How do giant whales get so big eating such little krill? By using their baleen like a parachute and sucking in their body-weight in water in one go, then straining it out:
Since then, Potvin has brought his expertise on parachute physics to these parachuting whales. He and the other scientists have developed a sophisticated new model that tracks the incoming water more carefully. It's a lot of water, the scientists have found: in one lunge, a fin whale can momentarily double its weight.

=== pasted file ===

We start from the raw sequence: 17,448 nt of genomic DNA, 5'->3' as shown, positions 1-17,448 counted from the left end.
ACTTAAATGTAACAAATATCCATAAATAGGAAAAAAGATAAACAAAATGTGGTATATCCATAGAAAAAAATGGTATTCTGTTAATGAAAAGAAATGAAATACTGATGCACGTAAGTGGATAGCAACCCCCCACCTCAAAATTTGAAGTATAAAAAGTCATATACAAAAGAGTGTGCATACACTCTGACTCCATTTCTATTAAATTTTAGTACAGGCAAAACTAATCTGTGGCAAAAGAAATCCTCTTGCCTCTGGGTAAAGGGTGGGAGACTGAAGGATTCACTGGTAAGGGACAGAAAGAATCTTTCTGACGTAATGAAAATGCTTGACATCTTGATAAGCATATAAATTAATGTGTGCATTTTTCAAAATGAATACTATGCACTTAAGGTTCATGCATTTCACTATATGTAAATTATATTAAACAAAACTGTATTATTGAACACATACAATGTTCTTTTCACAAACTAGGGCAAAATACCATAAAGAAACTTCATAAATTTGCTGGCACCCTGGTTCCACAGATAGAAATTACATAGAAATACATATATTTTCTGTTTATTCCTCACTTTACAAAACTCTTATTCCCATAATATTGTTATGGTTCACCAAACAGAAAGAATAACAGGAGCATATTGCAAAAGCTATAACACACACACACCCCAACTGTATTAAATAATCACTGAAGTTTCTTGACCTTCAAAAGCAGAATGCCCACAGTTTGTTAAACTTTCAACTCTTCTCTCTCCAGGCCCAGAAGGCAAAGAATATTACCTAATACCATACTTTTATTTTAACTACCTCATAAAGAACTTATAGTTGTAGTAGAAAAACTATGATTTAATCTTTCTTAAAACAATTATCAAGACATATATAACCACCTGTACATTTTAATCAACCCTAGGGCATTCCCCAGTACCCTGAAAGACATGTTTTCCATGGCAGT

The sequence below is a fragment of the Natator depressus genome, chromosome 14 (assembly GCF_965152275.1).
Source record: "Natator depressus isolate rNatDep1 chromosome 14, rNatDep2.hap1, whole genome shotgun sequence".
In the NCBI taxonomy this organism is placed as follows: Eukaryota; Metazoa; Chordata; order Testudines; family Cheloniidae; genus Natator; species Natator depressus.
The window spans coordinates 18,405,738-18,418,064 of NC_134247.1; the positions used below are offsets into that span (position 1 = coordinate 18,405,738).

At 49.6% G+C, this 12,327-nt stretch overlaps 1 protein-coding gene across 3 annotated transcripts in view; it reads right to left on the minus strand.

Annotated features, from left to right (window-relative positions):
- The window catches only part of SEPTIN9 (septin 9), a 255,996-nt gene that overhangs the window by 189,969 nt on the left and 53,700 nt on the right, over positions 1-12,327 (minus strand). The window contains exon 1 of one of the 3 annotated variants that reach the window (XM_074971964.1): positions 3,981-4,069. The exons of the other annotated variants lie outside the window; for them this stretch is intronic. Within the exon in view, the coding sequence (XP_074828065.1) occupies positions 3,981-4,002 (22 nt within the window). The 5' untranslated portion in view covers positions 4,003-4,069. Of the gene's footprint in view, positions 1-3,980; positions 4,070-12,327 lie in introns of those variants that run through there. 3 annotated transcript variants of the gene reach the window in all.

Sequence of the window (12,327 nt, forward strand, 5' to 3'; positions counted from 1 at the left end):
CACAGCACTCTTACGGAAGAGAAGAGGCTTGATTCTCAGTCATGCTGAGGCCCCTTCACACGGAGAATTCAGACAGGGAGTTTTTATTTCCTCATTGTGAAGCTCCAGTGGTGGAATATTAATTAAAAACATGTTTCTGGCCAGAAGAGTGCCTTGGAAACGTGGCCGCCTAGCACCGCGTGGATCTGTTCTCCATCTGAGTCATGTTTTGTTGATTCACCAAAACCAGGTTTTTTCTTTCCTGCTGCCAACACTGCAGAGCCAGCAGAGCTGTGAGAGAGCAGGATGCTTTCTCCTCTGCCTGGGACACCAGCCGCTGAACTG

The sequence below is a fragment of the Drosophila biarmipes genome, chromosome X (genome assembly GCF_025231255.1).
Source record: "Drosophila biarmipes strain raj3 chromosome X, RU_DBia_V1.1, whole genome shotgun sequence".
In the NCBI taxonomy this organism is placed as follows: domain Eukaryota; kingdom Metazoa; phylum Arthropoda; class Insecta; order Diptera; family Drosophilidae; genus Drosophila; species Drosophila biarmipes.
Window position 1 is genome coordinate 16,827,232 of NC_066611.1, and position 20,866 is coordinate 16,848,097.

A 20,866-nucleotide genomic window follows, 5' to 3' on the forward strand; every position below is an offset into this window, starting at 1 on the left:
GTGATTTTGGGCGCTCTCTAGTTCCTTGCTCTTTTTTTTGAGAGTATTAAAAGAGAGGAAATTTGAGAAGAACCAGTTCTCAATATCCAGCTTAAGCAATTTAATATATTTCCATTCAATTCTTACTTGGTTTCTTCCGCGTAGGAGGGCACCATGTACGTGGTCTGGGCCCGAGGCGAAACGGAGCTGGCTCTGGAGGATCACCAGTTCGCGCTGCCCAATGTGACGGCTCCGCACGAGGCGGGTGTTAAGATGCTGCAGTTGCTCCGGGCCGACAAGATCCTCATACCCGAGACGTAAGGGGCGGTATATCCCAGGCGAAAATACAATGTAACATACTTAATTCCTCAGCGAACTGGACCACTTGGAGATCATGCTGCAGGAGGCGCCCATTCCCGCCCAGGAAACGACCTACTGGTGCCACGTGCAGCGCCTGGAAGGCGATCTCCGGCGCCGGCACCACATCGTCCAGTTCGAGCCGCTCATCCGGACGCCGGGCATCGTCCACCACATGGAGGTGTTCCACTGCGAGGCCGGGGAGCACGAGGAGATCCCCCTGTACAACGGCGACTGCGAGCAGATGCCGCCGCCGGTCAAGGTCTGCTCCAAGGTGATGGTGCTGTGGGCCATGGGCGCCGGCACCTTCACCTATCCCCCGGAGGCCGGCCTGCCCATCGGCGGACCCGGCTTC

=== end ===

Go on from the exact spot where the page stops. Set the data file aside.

If a whale simply let the water come rushing in, there would be a tremendous collision-more than a whale could handle. Instead, the scientists argue, the whales actively cradle their titanic gulp. As the water rushes in, the whales contract muscles in their lower jaw. The water slows down and then reverses direction, so that it's moving with the whale. (It just so happens that fin whales do have sheets of muscle and pressure-sensing nerve endings in their lower jaw. Before now, nobody quite knew before what they were for.) Once the water is moving forward inside the whale it can then close its mouth and give an extra squeeze to filter the water through its baleen.